Growing up in a rural farming community in south central Wisconsin, Ciara Neeb '21 couldn’t help but notice that her neighbors had limited access to healthcare providers. When she began rotations as a physician assistant (PA) graduate student at Carroll University, Neeb felt increasingly compelled to dedicate her career to providing health services in marginalized communities.
“Having a deeper understanding of patients with different backgrounds helps me better understand specific hardships and develop more effective treatment plans for them,” Neeb said.
Neeb is a proud ambassador for the National Health Career Opportunity Program
(HCOP) Academy. In 2018, the Health Resources and Services Administration (HRSA) awarded Carroll a $2,893,722 grant to start the HCOP Academy to recruit educationally underserved students interested in health professions.
Today, the five-year grant continues to provide scholarships that help students like Neeb with their health career pursuits. The academy creates support systems for high school students in underrepresented populations, preparing them for collegiate allied health programs. The goal is for graduates to work in medically underserved communities in primary care professions after graduation.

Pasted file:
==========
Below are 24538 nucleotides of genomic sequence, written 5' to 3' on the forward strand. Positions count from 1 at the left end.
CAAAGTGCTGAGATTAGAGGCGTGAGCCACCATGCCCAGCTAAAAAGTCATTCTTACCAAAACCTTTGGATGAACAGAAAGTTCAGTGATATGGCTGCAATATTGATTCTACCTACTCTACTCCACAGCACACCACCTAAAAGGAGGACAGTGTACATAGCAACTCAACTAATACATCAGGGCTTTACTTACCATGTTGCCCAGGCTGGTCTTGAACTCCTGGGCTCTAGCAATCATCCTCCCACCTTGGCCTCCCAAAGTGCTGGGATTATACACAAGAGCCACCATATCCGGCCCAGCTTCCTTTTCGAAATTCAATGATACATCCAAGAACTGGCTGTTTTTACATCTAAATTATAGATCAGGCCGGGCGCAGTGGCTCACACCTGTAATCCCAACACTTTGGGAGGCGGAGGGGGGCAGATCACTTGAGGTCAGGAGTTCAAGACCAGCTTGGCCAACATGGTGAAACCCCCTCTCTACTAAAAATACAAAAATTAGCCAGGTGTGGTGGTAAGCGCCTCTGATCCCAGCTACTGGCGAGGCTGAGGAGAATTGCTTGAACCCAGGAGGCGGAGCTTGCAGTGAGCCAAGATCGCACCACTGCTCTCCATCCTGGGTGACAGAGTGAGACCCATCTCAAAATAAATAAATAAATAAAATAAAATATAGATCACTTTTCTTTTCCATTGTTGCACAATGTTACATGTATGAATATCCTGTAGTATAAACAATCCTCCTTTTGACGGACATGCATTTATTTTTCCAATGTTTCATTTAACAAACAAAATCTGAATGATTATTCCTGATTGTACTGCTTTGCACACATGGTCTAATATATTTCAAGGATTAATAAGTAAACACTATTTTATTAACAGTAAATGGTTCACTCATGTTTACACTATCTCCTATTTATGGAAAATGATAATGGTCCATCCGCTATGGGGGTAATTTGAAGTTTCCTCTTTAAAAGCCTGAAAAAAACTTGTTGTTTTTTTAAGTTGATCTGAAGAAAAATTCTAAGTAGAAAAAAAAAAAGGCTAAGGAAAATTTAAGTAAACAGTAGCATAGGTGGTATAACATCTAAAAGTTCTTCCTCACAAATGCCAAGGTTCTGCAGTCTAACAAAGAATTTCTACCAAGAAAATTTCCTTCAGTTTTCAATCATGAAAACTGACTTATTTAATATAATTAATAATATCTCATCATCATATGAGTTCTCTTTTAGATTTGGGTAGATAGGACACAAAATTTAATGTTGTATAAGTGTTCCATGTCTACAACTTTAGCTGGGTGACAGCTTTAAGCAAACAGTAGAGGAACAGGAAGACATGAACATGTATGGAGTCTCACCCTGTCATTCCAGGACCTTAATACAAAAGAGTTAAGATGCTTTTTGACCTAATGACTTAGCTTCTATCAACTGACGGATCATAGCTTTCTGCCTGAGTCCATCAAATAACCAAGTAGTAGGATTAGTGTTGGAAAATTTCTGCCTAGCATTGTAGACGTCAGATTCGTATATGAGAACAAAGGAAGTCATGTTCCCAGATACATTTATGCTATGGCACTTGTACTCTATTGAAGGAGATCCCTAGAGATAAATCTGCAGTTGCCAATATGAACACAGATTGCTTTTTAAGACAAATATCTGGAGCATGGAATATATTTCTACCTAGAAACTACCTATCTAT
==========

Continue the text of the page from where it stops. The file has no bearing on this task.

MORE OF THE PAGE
“We work closely with health sciences faculty to advocate for the needs of underrepresented students,” said Barbra Beck, Carroll’s public health program director. “The academy provides networking and job shadowing opportunities, and invests in pre-college programming.”
In 2018, the academy supported 17 health sciences students in undergraduate and graduate programs. Since then, the program has grown to support 48 students, including 27 high school ambassadors.
“The multitude of courses, discussions and presenters will definitely make me a more well-rounded provider,” Neeb said. “My experience gave me a much greater understanding of the struggles many people face with less access to healthcare.”
Right now, 83 percent of health sciences graduates express interest in working in a medically underserved community.
Upon graduation in spring 2021, Neeb accepted a position providing psychiatric services in rural communities across Alaska, North Dakota, South Dakota and Minnesota.
“My experience will forever shape the type of PA I will be for my patients,” said Neeb. “I will always advocate for rural, underserved communities throughout my career — and long afterwards.”